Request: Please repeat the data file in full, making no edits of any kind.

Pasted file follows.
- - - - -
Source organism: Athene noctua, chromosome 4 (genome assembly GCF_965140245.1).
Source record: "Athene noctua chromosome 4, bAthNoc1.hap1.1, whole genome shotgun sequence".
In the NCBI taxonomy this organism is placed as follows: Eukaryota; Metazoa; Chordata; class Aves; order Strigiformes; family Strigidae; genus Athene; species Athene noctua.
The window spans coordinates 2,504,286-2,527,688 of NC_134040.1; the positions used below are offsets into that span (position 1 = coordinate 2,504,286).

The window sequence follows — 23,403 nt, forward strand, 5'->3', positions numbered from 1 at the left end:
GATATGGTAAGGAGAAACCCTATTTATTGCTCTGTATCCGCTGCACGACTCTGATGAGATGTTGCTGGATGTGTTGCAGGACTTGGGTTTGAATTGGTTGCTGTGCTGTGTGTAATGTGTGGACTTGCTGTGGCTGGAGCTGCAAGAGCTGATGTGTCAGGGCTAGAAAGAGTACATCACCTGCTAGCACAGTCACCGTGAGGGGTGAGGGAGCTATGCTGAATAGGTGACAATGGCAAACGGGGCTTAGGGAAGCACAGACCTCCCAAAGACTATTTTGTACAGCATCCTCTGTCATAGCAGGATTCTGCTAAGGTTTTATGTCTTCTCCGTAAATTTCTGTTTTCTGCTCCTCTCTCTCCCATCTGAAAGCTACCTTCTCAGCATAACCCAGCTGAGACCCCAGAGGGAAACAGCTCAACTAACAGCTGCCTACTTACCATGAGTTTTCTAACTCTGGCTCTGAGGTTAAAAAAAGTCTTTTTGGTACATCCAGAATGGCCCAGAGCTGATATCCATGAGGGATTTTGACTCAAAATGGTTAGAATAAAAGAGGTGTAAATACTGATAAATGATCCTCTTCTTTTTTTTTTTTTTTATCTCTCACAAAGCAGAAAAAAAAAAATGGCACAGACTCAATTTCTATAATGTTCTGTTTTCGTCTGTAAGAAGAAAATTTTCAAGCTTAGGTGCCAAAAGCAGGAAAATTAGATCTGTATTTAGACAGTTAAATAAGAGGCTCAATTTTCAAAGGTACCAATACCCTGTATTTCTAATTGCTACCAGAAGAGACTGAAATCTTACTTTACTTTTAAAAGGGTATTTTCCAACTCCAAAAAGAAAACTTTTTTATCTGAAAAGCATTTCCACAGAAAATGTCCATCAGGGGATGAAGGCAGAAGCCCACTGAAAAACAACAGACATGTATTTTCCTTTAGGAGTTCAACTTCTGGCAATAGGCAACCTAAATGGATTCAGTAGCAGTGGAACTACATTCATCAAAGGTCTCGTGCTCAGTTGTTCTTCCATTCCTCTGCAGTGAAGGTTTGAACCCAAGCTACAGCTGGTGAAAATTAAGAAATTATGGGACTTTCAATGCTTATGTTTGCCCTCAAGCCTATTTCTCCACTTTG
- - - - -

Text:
Source organism: Athene noctua, chromosome 4 (genome assembly GCF_965140245.1).
Source record: "Athene noctua chromosome 4, bAthNoc1.hap1.1, whole genome shotgun sequence".
In the NCBI taxonomy this organism is placed as follows: Eukaryota; Metazoa; Chordata; class Aves; order Strigiformes; family Strigidae; genus Athene; species Athene noctua.
The window spans coordinates 2,504,286-2,527,688 of NC_134040.1; the positions used below are offsets into that span (position 1 = coordinate 2,504,286).

The window sequence follows — 23,403 nt, forward strand, 5'->3', positions numbered from 1 at the left end:
GATATGGTAAGGAGAAACCCTATTTATTGCTCTGTATCCGCTGCACGACTCTGATGAGATGTTGCTGGATGTGTTGCAGGACTTGGGTTTGAATTGGTTGCTGTGCTGTGTGTAATGTGTGGACTTGCTGTGGCTGGAGCTGCAAGAGCTGATGTGTCAGGGCTAGAAAGAGTACATCACCTGCTAGCACAGTCACCGTGAGGGGTGAGGGAGCTATGCTGAATAGGTGACAATGGCAAACGGGGCTTAGGGAAGCACAGACCTCCCAAAGACTATTTTGTACAGCATCCTCTGTCATAGCAGGATTCTGCTAAGGTTTTATGTCTTCTCCGTAAATTTCTGTTTTCTGCTCCTCTCTCTCCCATCTGAAAGCTACCTTCTCAGCATAACCCAGCTGAGACCCCAGAGGGAAACAGCTCAACTAACAGCTGCCTACTTACCATGAGTTTTCTAACTCTGGCTCTGAGGTTAAAAAAAGTCTTTTTGGTACATCCAGAATGGCCCAGAGCTGATATCCATGAGGGATTTTGACTCAAAATGGTTAGAATAAAAGAGGTGTAAATACTGATAAATGATCCTCTTCTTTTTTTTTTTTTTTATCTCTCACAAAGCAGAAAAAAAAAAATGGCACAGACTCAATTTCTATAATGTTCTGTTTTCGTCTGTAAGAAGAAAATTTTCAAGCTTAGGTGCCAAAAGCAGGAAAATTAGATCTGTATTTAGACAGTTAAATAAGAGGCTCAATTTTCAAAGGTACCAATACCCTGTATTTCTAATTGCTACCAGAAGAGACTGAAATCTTACTTTACTTTTAAAAGGGTATTTTCCAACTCCAAAAAGAAAACTTTTTTATCTGAAAAGCATTTCCACAGAAAATGTCCATCAGGGGATGAAGGCAGAAGCCCACTGAAAAACAACAGACATGTATTTTCCTTTAGGAGTTCAACTTCTGGCAATAGGCAACCTAAATGGATTCAGTAGCAGTGGAACTACATTCATCAAAGGTCTCGTGCTCAGTTGTTCTTCCATTCCTCTGCAGTGAAGGTTTGAACCCAAGCTACAGCTGGTGAAAATTAAGAAATTATGGGACTTTCAATGCTTATGTTTGCCCTCAAGCCTATTTCTCCACTTTG